I wanted him to be sorry or, at minimum, simply sound or appear to be sorry. I wanted to believe that even though he denied me any evidence to support that he empathized with me or regretted what he had done that, at least privately, he felt remorse. Even though you state that sending the letter isn't meant to get a response from him, I imagine you are seeking some change to occur or for you to be able to imagine that he finally gets it. That he might finally leave you alone after reading your letter. But, instead you might not only find that this ramps up his contact (potentially) but that now you get to hear concretely (in some fashion, possibly directly) that he wholly denies he ever did anything abusive to you. And that could be very damaging to you. As well, that would be just another form of abuse--now in the present tense (along with his stalking you).

I read your post and my instincts tell me that in your heart of hearts you want to believe that he knows he did something wrong--otherwise writing him a letter would not even occur to you. Despite the step of bullet pointing reason/checklist of why he's abusive--the notion that he's at all sympathetic is what makes this letter seem logical. Human beings normally feel remorse when they have hurt someone else. It's hard to wrap your head around the idea that some people just don't. Focus on yourself. On your life. And take steps to accept that he does not care and will never understand or admit he did anything wrong. He doesn't even know he's done anything wrong. It's possible that his mind won't allow him to know he's done anything wrong. It might be best for you to convince yourself that this is true. It takes the burden of righting this wrong out of the equation. There is no righting it. And you won't get him to leave you alone is you send this letter. No contact is the only measure that will be effective and it's the only measure that protects you from more harm from this person.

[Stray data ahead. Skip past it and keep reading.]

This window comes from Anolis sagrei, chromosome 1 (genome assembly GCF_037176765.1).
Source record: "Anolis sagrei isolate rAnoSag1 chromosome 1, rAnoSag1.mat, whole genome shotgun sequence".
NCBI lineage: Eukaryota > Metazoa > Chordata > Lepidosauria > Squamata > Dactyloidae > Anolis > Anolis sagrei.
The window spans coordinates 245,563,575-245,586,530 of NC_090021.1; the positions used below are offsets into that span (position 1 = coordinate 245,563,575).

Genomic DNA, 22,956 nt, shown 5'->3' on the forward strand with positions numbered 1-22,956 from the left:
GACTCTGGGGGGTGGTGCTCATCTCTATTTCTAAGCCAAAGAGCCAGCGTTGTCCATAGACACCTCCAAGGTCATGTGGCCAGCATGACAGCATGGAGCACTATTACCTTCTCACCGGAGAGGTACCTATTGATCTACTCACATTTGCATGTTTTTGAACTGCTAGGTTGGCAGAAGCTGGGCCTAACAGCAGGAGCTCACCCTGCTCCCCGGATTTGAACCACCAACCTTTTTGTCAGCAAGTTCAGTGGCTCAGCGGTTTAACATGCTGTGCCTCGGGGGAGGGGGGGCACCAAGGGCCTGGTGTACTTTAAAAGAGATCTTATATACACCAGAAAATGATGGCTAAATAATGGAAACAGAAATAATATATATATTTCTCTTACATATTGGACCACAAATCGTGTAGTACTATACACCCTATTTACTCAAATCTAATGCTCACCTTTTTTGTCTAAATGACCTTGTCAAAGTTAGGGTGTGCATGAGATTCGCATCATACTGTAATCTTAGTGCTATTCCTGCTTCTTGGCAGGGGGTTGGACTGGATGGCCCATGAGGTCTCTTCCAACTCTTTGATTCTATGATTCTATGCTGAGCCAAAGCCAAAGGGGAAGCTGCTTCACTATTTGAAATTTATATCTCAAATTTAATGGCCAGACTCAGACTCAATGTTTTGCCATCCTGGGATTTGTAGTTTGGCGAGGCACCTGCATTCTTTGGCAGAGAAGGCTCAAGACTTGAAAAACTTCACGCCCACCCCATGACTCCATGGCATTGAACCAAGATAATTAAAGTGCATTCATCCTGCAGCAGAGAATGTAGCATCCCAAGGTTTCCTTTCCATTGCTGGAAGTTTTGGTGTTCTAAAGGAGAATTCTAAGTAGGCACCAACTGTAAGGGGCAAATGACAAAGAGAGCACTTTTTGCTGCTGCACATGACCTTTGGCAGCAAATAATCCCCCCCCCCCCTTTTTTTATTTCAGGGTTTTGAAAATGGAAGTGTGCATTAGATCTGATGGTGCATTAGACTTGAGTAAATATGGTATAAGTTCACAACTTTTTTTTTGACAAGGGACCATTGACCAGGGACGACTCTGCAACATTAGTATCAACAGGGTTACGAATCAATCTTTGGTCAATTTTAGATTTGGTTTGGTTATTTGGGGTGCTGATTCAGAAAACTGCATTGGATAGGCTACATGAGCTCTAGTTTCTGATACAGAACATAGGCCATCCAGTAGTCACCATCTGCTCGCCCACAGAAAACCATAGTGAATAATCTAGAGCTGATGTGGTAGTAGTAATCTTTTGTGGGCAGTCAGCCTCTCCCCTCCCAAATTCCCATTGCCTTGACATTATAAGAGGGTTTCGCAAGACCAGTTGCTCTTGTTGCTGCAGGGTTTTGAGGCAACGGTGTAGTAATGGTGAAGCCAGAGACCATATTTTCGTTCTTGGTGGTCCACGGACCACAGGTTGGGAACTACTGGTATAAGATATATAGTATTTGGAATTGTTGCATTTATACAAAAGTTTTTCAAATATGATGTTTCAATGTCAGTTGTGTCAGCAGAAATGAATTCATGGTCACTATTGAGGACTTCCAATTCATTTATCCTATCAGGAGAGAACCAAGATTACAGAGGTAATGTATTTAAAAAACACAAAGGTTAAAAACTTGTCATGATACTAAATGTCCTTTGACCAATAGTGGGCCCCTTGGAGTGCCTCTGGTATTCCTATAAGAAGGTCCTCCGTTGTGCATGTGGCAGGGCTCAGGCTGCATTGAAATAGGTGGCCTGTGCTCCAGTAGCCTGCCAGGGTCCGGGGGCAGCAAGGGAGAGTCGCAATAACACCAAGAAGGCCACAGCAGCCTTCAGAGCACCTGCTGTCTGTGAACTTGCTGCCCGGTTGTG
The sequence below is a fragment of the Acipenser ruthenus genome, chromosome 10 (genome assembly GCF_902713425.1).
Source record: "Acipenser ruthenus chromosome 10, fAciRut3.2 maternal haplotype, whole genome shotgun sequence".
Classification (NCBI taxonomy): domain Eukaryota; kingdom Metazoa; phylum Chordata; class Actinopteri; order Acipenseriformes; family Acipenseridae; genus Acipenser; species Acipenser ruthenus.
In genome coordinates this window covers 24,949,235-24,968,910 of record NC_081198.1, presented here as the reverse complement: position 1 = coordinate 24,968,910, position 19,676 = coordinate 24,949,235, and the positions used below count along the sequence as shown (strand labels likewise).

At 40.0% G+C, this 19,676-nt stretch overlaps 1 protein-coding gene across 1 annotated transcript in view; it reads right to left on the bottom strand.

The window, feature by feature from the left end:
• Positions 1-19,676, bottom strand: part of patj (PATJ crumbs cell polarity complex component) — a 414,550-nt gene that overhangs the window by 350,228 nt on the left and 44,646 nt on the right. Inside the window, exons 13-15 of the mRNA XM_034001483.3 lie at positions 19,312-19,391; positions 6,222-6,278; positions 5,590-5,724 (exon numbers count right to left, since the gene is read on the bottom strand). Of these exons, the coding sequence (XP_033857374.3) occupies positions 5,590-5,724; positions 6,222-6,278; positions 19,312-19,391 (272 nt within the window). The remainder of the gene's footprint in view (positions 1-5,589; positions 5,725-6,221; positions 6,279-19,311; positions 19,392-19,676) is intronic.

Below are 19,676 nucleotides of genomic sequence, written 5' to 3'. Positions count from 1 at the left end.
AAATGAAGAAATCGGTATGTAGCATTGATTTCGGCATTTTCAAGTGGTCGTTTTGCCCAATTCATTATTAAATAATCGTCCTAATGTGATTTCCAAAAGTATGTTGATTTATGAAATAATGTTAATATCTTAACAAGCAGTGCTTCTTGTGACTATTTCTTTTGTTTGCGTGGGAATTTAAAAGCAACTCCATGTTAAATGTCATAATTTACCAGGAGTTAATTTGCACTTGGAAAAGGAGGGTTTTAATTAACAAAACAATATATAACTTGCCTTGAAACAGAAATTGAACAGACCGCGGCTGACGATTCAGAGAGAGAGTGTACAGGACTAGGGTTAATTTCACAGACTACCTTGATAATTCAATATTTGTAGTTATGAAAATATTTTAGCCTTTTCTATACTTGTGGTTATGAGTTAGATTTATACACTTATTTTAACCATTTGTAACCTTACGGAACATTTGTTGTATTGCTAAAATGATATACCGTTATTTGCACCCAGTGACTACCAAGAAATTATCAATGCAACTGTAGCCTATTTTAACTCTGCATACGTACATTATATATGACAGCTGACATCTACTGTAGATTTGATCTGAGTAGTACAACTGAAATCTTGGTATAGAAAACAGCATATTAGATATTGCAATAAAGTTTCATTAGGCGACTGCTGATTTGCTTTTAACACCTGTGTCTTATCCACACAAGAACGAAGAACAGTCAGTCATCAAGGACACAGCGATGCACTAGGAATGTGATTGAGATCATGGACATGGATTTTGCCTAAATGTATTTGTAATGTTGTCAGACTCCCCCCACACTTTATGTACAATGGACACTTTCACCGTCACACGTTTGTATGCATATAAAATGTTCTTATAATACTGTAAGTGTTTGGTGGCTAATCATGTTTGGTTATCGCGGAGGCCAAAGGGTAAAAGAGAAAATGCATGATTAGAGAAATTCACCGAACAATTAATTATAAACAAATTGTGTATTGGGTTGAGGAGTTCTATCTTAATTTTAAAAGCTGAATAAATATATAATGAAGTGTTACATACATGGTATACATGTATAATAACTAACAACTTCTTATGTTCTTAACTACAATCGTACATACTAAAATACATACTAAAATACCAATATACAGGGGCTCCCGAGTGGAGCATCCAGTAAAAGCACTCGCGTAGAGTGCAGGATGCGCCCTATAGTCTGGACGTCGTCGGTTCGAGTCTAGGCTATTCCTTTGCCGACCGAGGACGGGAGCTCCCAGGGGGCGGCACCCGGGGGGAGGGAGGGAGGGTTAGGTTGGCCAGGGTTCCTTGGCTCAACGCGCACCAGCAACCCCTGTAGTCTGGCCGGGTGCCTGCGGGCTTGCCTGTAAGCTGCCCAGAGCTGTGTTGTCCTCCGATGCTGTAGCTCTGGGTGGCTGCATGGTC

Good luck.
posted by marimeko at 2:16 PM on April 15, 2012 [1 favorite]

I'm just going to say pretty much what others have said: get all your feeling out on paper, but DO NOT SEND THE LETTER.

I strongly believe that this person would very much enjoy the fact that he's still got a hold on you and that he still has the ability to stir up bad feeling in your being. Don't give him the satisfaction. He doesn't deserve it. YOU KNOW THAT HE DOESN'T DESERVE IT.

Get all your feelings on paper, look it over and learn from it. Share it will a dear friend of yours. This will help. Don't share it with him. He DOES NOT DESERVE IT. Even a bitchy, angry, hateful message to this person is no good going to him. He might just enjoy it. . . If you were to launch all the thermal nuclear devises on this planet at the sun, then sun would just giggle at the fact that you were trying to hurt it. The sun would just say thank you for the extra energy.